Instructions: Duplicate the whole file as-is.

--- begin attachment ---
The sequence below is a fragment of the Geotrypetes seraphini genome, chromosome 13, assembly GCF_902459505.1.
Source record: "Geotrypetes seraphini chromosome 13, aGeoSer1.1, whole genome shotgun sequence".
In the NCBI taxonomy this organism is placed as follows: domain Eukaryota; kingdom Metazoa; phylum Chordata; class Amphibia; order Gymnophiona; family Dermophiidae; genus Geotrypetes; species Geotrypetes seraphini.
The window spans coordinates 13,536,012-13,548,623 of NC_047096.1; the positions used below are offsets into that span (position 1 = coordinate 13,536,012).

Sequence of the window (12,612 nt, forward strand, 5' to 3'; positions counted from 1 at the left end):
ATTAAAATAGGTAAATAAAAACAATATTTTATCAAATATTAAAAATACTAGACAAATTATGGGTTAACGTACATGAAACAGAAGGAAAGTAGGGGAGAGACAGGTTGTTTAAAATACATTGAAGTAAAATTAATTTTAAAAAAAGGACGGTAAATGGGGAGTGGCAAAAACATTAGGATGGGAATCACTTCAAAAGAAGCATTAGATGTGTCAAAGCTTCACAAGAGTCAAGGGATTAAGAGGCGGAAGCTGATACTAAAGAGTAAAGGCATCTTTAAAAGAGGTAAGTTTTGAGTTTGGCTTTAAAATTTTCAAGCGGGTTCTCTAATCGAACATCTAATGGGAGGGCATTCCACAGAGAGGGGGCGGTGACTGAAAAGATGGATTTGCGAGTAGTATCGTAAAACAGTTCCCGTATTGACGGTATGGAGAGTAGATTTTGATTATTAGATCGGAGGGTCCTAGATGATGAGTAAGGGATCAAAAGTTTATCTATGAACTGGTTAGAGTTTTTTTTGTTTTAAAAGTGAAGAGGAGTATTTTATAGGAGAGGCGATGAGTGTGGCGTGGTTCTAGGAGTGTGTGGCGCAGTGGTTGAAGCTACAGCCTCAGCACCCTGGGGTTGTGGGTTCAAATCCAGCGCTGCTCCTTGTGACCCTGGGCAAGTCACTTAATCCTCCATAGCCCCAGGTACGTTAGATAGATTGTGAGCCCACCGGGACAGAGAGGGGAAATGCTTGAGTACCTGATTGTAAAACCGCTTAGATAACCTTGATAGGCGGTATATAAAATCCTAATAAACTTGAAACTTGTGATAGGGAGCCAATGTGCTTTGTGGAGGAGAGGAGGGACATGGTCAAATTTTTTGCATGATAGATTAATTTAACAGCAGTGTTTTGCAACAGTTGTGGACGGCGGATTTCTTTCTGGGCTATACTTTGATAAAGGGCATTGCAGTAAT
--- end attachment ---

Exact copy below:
The sequence below is a fragment of the Geotrypetes seraphini genome, chromosome 13, assembly GCF_902459505.1.
Source record: "Geotrypetes seraphini chromosome 13, aGeoSer1.1, whole genome shotgun sequence".
In the NCBI taxonomy this organism is placed as follows: domain Eukaryota; kingdom Metazoa; phylum Chordata; class Amphibia; order Gymnophiona; family Dermophiidae; genus Geotrypetes; species Geotrypetes seraphini.
The window spans coordinates 13,536,012-13,548,623 of NC_047096.1; the positions used below are offsets into that span (position 1 = coordinate 13,536,012).

Sequence of the window (12,612 nt, forward strand, 5' to 3'; positions counted from 1 at the left end):
ATTAAAATAGGTAAATAAAAACAATATTTTATCAAATATTAAAAATACTAGACAAATTATGGGTTAACGTACATGAAACAGAAGGAAAGTAGGGGAGAGACAGGTTGTTTAAAATACATTGAAGTAAAATTAATTTTAAAAAAAGGACGGTAAATGGGGAGTGGCAAAAACATTAGGATGGGAATCACTTCAAAAGAAGCATTAGATGTGTCAAAGCTTCACAAGAGTCAAGGGATTAAGAGGCGGAAGCTGATACTAAAGAGTAAAGGCATCTTTAAAAGAGGTAAGTTTTGAGTTTGGCTTTAAAATTTTCAAGCGGGTTCTCTAATCGAACATCTAATGGGAGGGCATTCCACAGAGAGGGGGCGGTGACTGAAAAGATGGATTTGCGAGTAGTATCGTAAAACAGTTCCCGTATTGACGGTATGGAGAGTAGATTTTGATTATTAGATCGGAGGGTCCTAGATGATGAGTAAGGGATCAAAAGTTTATCTATGAACTGGTTAGAGTTTTTTTTGTTTTAAAAGTGAAGAGGAGTATTTTATAGGAGAGGCGATGAGTGTGGCGTGGTTCTAGGAGTGTGTGGCGCAGTGGTTGAAGCTACAGCCTCAGCACCCTGGGGTTGTGGGTTCAAATCCAGCGCTGCTCCTTGTGACCCTGGGCAAGTCACTTAATCCTCCATAGCCCCAGGTACGTTAGATAGATTGTGAGCCCACCGGGACAGAGAGGGGAAATGCTTGAGTACCTGATTGTAAAACCGCTTAGATAACCTTGATAGGCGGTATATAAAATCCTAATAAACTTGAAACTTGTGATAGGGAGCCAATGTGCTTTGTGGAGGAGAGGAGGGACATGGTCAAATTTTTTGCATGATAGATTAATTTAACAGCAGTGTTTTGCAACAGTTGTGGACGGCGGATTTCTTTCTGGGCTATACTTTGATAAAGGGCATTGCAGTAAT